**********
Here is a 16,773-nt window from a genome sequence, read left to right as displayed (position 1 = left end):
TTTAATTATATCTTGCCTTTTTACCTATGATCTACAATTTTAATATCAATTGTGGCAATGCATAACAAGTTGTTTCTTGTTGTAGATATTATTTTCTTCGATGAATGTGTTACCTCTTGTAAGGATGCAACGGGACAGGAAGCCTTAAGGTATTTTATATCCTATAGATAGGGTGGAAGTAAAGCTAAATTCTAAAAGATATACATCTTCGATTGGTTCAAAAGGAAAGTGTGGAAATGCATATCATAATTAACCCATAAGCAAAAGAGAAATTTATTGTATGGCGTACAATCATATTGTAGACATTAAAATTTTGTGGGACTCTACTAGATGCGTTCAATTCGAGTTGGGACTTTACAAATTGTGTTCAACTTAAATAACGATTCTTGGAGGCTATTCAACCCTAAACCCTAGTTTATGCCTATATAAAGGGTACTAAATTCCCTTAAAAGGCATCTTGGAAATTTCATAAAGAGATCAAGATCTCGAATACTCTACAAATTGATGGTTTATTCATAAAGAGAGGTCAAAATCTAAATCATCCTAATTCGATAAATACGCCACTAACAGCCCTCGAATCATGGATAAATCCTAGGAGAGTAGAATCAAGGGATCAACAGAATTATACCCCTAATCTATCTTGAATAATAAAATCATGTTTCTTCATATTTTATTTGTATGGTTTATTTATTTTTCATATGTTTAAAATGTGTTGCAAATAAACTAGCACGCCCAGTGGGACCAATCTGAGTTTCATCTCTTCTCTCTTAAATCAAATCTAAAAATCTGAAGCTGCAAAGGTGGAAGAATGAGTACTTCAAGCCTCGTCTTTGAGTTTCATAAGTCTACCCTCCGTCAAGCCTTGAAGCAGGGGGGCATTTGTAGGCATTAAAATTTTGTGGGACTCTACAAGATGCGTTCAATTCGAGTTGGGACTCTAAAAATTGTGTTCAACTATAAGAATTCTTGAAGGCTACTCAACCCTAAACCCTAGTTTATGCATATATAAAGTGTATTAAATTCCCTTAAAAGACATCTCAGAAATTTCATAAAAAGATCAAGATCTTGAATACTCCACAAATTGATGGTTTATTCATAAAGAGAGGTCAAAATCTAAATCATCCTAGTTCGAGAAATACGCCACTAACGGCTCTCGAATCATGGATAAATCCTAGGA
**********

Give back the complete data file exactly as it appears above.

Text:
Here is a 16,773-nt window from a genome sequence, read left to right as displayed (position 1 = left end):
TTTAATTATATCTTGCCTTTTTACCTATGATCTACAATTTTAATATCAATTGTGGCAATGCATAACAAGTTGTTTCTTGTTGTAGATATTATTTTCTTCGATGAATGTGTTACCTCTTGTAAGGATGCAACGGGACAGGAAGCCTTAAGGTATTTTATATCCTATAGATAGGGTGGAAGTAAAGCTAAATTCTAAAAGATATACATCTTCGATTGGTTCAAAAGGAAAGTGTGGAAATGCATATCATAATTAACCCATAAGCAAAAGAGAAATTTATTGTATGGCGTACAATCATATTGTAGACATTAAAATTTTGTGGGACTCTACTAGATGCGTTCAATTCGAGTTGGGACTTTACAAATTGTGTTCAACTTAAATAACGATTCTTGGAGGCTATTCAACCCTAAACCCTAGTTTATGCCTATATAAAGGGTACTAAATTCCCTTAAAAGGCATCTTGGAAATTTCATAAAGAGATCAAGATCTCGAATACTCTACAAATTGATGGTTTATTCATAAAGAGAGGTCAAAATCTAAATCATCCTAATTCGATAAATACGCCACTAACAGCCCTCGAATCATGGATAAATCCTAGGAGAGTAGAATCAAGGGATCAACAGAATTATACCCCTAATCTATCTTGAATAATAAAATCATGTTTCTTCATATTTTATTTGTATGGTTTATTTATTTTTCATATGTTTAAAATGTGTTGCAAATAAACTAGCACGCCCAGTGGGACCAATCTGAGTTTCATCTCTTCTCTCTTAAATCAAATCTAAAAATCTGAAGCTGCAAAGGTGGAAGAATGAGTACTTCAAGCCTCGTCTTTGAGTTTCATAAGTCTACCCTCCGTCAAGCCTTGAAGCAGGGGGGCATTTGTAGGCATTAAAATTTTGTGGGACTCTACAAGATGCGTTCAATTCGAGTTGGGACTCTAAAAATTGTGTTCAACTATAAGAATTCTTGAAGGCTACTCAACCCTAAACCCTAGTTTATGCATATATAAAGTGTATTAAATTCCCTTAAAAGACATCTCAGAAATTTCATAAAAAGATCAAGATCTTGAATACTCCACAAATTGATGGTTTATTCATAAAGAGAGGTCAAAATCTAAATCATCCTAGTTCGAGAAATACGCCACTAACGGCTCTCGAATCATGGATAAATCCTAGGA